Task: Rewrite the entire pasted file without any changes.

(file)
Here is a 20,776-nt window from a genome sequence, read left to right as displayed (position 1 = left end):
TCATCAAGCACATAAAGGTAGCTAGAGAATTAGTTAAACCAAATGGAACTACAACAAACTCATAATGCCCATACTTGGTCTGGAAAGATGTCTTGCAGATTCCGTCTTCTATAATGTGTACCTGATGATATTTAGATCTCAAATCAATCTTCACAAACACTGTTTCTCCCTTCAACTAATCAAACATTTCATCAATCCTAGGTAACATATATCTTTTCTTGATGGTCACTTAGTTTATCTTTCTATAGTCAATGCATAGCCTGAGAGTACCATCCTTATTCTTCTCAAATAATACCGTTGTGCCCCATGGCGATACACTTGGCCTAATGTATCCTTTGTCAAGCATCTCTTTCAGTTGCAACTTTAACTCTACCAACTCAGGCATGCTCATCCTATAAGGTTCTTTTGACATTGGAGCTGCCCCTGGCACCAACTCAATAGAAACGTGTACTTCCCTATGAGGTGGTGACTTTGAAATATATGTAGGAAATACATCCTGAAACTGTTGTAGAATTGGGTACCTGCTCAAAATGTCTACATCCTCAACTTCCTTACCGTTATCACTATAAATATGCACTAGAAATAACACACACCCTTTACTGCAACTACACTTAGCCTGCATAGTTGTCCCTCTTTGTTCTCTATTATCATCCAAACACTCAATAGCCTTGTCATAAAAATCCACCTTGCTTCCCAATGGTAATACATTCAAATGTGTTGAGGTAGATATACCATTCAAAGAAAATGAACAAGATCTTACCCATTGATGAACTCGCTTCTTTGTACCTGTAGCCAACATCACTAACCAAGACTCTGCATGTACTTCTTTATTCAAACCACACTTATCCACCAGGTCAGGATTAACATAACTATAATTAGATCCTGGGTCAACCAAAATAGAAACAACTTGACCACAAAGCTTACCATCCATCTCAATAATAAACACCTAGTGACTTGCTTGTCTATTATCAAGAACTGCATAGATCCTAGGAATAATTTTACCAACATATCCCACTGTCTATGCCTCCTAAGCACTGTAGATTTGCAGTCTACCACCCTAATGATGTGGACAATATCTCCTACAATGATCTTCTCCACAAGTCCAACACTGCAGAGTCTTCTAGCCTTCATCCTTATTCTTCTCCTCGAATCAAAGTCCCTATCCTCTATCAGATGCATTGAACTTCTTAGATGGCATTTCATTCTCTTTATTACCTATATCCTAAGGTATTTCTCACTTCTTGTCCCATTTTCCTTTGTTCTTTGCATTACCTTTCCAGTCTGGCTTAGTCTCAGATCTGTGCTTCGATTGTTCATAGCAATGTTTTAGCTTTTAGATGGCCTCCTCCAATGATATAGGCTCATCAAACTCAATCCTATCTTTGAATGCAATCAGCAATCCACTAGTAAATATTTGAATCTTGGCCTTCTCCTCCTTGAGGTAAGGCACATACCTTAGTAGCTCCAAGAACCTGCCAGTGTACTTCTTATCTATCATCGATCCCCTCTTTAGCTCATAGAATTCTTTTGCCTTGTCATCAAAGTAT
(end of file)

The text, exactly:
Here is a 20,776-nt window from a genome sequence, read left to right as displayed (position 1 = left end):
TCATCAAGCACATAAAGGTAGCTAGAGAATTAGTTAAACCAAATGGAACTACAACAAACTCATAATGCCCATACTTGGTCTGGAAAGATGTCTTGCAGATTCCGTCTTCTATAATGTGTACCTGATGATATTTAGATCTCAAATCAATCTTCACAAACACTGTTTCTCCCTTCAACTAATCAAACATTTCATCAATCCTAGGTAACATATATCTTTTCTTGATGGTCACTTAGTTTATCTTTCTATAGTCAATGCATAGCCTGAGAGTACCATCCTTATTCTTCTCAAATAATACCGTTGTGCCCCATGGCGATACACTTGGCCTAATGTATCCTTTGTCAAGCATCTCTTTCAGTTGCAACTTTAACTCTACCAACTCAGGCATGCTCATCCTATAAGGTTCTTTTGACATTGGAGCTGCCCCTGGCACCAACTCAATAGAAACGTGTACTTCCCTATGAGGTGGTGACTTTGAAATATATGTAGGAAATACATCCTGAAACTGTTGTAGAATTGGGTACCTGCTCAAAATGTCTACATCCTCAACTTCCTTACCGTTATCACTATAAATATGCACTAGAAATAACACACACCCTTTACTGCAACTACACTTAGCCTGCATAGTTGTCCCTCTTTGTTCTCTATTATCATCCAAACACTCAATAGCCTTGTCATAAAAATCCACCTTGCTTCCCAATGGTAATACATTCAAATGTGTTGAGGTAGATATACCATTCAAAGAAAATGAACAAGATCTTACCCATTGATGAACTCGCTTCTTTGTACCTGTAGCCAACATCACTAACCAAGACTCTGCATGTACTTCTTTATTCAAACCACACTTATCCACCAGGTCAGGATTAACATAACTATAATTAGATCCTGGGTCAACCAAAATAGAAACAACTTGACCACAAAGCTTACCATCCATCTCAATAATAAACACCTAGTGACTTGCTTGTCTATTATCAAGAACTGCATAGATCCTAGGAATAATTTTACCAACATATCCCACTGTCTATGCCTCCTAAGCACTGTAGATTTGCAGTCTACCACCCTAATGATGTGGACAATATCTCCTACAATGATCTTCTCCACAAGTCCAACACTGCAGAGTCTTCTAGCCTTCATCCTTATTCTTCTCCTCGAATCAAAGTCCCTATCCTCTATCAGATGCATTGAACTTCTTAGATGGCATTTCATTCTCTTTATTACCTATATCCTAAGGTATTTCTCACTTCTTGTCCCATTTTCCTTTGTTCTTTGCATTACCTTTCCAGTCTGGCTTAGTCTCAGATCTGTGCTTCGATTGTTCATAGCAATGTTTTAGCTTTTAGATGGCCTCCTCCAATGATATAGGCTCATCAAACTCAATCCTATCTTTGAATGCAATCAGCAATCCACTAGTAAATATTTGAATCTTGGCCTTCTCCTCCTTGAGGTAAGGCACATACCTTAGTAGCTCCAAGAACCTGCCAGTGTACTTCTTATCTATCATCGATCCCCTCTTTAGCTCATAGAATTCTTTTGCCTTGTCATCAAAGTAT